I already had my Mediterranean/Venice cruise booked for the summer and couldn’t really afford another big trip (the Cuban cruises were significantly more than the DR cruises – largely because so many people DO want to get to Cuba), so the summer was out. I’d already invited my parents on a Disney cruise over Presidents’ Week which was another Cuba option, so that was out. My Spring Break week was a DR itinerary, so that was out – at least for Cuba. There were weeks on either side of my birthday in the summer but… It was pretty clear what could happen politically in November, and I didn’t want to risk waiting until then in case worst-case happened (which it did). So that left Christmas week.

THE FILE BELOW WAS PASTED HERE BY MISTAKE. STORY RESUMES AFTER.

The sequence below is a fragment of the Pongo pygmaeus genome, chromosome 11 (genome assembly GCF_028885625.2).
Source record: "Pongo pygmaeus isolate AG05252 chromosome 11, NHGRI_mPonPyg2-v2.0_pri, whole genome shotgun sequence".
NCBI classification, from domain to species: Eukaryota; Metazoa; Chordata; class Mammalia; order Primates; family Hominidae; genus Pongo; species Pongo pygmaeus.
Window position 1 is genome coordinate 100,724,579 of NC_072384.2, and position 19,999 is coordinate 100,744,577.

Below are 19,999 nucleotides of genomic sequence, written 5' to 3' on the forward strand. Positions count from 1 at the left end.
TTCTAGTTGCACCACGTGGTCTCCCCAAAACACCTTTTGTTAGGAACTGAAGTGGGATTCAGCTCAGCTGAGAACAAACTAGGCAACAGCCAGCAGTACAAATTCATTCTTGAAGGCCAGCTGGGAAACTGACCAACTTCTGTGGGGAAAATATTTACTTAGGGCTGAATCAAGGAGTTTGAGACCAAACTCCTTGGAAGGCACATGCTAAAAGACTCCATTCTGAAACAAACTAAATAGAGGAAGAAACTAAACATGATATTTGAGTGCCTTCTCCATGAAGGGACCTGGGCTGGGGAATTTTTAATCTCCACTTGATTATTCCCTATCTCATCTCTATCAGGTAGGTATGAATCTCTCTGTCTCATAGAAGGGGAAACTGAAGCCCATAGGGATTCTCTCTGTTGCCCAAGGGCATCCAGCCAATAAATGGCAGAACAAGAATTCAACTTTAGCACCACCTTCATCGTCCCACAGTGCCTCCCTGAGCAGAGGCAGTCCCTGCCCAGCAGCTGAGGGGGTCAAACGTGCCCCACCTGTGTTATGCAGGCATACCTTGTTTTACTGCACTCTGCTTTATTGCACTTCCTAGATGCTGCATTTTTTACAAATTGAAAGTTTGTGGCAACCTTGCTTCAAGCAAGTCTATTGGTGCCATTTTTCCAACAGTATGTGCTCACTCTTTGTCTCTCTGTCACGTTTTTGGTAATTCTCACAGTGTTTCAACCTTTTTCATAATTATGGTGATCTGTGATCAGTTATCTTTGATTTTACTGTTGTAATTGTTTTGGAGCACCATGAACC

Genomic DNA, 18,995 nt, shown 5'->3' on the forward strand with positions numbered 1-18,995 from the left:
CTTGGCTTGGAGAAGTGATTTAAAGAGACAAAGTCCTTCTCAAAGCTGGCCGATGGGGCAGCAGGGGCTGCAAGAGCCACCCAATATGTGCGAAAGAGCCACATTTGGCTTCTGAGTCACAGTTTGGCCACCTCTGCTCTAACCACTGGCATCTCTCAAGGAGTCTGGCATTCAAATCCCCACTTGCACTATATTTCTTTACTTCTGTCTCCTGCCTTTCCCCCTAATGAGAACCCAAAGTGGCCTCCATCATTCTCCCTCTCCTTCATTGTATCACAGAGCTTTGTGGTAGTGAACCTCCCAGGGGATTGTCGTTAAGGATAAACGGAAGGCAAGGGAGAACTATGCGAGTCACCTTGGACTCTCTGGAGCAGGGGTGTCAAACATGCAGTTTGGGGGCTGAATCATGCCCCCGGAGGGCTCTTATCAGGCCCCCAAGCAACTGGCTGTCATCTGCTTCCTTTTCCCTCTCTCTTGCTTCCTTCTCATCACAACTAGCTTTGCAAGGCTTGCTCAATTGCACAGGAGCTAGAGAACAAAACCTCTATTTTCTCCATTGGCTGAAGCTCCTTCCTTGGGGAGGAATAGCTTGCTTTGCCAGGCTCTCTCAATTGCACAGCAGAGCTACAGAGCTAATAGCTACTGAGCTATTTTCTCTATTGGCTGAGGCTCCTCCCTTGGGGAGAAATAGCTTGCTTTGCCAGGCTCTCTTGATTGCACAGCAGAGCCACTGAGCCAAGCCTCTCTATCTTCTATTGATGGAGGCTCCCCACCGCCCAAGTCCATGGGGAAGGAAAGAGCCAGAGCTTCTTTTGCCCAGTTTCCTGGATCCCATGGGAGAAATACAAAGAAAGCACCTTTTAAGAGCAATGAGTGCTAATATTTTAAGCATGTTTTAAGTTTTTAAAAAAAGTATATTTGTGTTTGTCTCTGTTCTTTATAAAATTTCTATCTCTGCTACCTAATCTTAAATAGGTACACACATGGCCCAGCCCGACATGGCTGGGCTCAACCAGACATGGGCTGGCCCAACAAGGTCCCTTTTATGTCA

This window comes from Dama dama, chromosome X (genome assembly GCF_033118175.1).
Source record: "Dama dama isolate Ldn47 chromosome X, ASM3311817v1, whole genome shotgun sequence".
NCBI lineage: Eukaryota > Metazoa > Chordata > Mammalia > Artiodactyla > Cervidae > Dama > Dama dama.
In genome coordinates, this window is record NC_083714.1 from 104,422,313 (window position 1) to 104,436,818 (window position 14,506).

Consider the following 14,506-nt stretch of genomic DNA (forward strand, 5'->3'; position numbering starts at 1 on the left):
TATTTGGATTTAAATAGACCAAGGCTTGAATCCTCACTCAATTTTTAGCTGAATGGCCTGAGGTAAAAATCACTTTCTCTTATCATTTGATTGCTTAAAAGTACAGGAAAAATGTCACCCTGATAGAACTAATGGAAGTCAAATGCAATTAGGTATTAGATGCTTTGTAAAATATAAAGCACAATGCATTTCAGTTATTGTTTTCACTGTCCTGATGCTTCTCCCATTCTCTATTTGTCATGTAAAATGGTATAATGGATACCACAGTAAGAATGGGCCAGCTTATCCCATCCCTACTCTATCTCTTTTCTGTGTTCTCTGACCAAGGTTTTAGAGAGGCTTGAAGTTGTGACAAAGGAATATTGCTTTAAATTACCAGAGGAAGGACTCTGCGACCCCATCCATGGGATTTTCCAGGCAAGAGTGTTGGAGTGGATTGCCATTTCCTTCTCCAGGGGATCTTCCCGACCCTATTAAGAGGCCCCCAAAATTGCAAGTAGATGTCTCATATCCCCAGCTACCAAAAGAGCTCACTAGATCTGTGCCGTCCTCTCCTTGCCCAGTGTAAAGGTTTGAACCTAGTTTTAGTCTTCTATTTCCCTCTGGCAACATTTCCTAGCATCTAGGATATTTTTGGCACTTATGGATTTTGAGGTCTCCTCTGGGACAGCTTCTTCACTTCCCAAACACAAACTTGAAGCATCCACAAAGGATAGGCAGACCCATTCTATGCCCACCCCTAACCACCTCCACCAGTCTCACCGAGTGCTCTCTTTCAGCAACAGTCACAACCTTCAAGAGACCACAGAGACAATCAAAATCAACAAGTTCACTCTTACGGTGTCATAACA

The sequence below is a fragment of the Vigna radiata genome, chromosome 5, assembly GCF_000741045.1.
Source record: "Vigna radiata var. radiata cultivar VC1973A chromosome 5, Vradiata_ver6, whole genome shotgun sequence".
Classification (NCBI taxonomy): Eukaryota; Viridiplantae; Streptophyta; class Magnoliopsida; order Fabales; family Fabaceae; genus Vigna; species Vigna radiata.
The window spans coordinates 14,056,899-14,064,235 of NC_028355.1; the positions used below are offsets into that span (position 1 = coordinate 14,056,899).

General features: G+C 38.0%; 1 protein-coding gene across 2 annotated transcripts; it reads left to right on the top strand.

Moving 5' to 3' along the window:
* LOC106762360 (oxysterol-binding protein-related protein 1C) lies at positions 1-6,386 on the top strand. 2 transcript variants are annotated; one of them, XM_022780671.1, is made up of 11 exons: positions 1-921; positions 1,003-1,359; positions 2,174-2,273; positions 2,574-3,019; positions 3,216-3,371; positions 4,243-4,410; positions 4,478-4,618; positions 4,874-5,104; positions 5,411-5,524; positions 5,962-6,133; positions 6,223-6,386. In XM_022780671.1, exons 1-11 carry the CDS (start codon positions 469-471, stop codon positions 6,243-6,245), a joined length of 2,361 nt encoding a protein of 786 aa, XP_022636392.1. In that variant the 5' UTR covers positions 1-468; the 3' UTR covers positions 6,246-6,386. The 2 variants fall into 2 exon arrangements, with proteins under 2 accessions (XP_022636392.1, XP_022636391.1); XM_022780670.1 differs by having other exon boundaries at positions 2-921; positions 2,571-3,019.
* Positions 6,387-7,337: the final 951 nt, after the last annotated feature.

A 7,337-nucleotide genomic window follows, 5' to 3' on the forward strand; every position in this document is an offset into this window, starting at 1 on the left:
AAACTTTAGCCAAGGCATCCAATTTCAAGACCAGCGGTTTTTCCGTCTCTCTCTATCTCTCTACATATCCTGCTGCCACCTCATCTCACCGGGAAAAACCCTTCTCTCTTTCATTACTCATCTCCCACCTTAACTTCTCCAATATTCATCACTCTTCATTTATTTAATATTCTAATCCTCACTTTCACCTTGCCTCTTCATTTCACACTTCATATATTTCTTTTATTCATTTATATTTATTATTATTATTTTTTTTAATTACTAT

I hesitated for a bit trying to figure out how to tell my parents that I wanted to go on a trip over Christmas, but finally did. They were supportive of my decision and encouraged me to go. So I paid my deposit and then the full fare, booked my airfare and hotel for the night before, and started dreaming and planning.

And soon, Christmas Eve was here and I was boarding a plane to Miami!!!


Christmas Morning finally dawned. I got up and got some breakfast (limited of course by me being Gluten Free – though I had picked up some food at Estefan Kitchen Express in the Miami Airport before taking the shuttle to the hotel), then FaceTimed with my parents and sister before checking out and waiting for my Lyft to the port.

That ride was a bit of an adventure. My driver not only really didn’t speak English, he was not sure how to get to the port and was either incapable or unwilling to use his GPS, so I finally busted out my phone and used mine to get us there. (His tip and rating reflected this as did my comments.)